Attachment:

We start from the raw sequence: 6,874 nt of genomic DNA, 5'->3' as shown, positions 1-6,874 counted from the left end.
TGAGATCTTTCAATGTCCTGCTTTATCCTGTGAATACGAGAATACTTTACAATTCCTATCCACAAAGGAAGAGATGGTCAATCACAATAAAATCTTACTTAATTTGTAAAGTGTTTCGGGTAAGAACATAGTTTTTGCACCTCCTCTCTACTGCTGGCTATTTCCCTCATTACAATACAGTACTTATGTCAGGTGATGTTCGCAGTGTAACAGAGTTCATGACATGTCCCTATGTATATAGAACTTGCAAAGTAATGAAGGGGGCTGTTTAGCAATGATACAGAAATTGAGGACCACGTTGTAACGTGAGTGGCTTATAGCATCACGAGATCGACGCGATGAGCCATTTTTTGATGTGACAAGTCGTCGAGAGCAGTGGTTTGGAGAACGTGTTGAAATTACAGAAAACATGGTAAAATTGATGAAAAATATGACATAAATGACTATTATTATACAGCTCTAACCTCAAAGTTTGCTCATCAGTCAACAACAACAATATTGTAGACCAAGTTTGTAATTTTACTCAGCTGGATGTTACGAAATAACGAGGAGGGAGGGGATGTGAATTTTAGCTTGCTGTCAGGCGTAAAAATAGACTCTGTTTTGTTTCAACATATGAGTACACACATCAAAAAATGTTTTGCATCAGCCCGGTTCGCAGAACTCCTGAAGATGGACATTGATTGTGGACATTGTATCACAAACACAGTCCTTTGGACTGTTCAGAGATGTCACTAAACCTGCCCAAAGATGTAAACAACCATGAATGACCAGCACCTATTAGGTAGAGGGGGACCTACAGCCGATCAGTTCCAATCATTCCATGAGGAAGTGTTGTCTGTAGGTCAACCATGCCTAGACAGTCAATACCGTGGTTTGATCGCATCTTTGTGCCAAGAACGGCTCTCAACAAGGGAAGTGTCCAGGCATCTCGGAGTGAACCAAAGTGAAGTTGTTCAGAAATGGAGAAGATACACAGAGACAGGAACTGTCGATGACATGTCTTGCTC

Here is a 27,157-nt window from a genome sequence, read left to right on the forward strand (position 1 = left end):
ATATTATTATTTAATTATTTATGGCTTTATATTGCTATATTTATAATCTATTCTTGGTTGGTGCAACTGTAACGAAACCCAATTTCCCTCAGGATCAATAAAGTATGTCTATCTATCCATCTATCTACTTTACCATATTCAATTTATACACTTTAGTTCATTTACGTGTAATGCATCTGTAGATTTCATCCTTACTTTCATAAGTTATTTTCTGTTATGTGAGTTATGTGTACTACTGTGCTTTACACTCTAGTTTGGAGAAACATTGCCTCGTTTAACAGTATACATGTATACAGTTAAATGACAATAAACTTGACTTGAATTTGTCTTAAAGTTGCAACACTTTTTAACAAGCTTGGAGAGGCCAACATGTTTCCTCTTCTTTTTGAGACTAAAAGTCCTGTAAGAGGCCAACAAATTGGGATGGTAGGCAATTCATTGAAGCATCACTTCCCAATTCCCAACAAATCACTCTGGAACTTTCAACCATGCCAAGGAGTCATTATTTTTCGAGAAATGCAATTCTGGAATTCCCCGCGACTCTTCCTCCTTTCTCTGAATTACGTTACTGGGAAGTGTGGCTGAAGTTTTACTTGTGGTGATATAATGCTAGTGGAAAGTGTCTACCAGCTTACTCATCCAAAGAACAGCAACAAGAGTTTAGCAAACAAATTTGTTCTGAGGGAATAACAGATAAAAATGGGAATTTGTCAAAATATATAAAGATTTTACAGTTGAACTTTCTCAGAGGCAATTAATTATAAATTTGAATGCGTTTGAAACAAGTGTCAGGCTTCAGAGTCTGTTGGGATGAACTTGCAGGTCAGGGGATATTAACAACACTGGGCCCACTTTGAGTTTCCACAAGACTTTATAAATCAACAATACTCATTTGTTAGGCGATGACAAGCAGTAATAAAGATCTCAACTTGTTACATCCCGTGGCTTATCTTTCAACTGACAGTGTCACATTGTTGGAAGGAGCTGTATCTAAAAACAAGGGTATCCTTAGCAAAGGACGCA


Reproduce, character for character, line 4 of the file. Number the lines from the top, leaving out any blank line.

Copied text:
ATATTATTATTTAATTATTTATGGCTTTATATTGCTATATTTATAATCTATTCTTGGTTGGTGCAACTGTAACGAAACCCAATTTCCCTCAGGATCAATAAAGTATGTCTATCTATCCATCTATCTACTTTACCATATTCAATTTATACACTTTAGTTCATTTACGTGTAATGCATCTGTAGATTTCATCCTTACTTTCATAAGTTATTTTCTGTTATGTGAGTTATGTGTACTACTGTGCTTTACACTCTAGTTTGGAGAAACATTGCCTCGTTTAACAGTATACATGTATACAGTTAAATGACAATAAACTTGACTTGAATTTGTCTTAAAGTTGCAACACTTTTTAACAAGCTTGGAGAGGCCAACATGTTTCCTCTTCTTTTTGAGACTAAAAGTCCTGTAAGAGGCCAACAAATTGGGATGGTAGGCAATTCATTGAAGCATCACTTCCCAATTCCCAACAAATCACTCTGGAACTTTCAACCATGCCAAGGAGTCATTATTTTTCGAGAAATGCAATTCTGGAATTCCCCGCGACTCTTCCTCCTTTCTCTGAATTACGTTACTGGGAAGTGTGGCTGAAGTTTTACTTGTGGTGATATAATGCTAGTGGAAAGTGTCTACCAGCTTACTCATCCAAAGAACAGCAACAAGAGTTTAGCAAACAAATTTGTTCTGAGGGAATAACAGATAAAAATGGGAATTTGTCAAAATATATAAAGATTTTACAGTTGAACTTTCTCAGAGGCAATTAATTATAAATTTGAATGCGTTTGAAACAAGTGTCAGGCTTCAGAGTCTGTTGGGATGAACTTGCAGGTCAGGGGATATTAACAACACTGGGCCCACTTTGAGTTTCCACAAGACTTTATAAATCAACAATACTCATTTGTTAGGCGATGACAAGCAGTAATAAAGATCTCAACTTGTTACATCCCGTGGCTTATCTTTCAACTGACAGTGTCACATTGTTGGAAGGAGCTGTATCTAAAAACAAGGGTATCCTTAGCAAAGGACGCA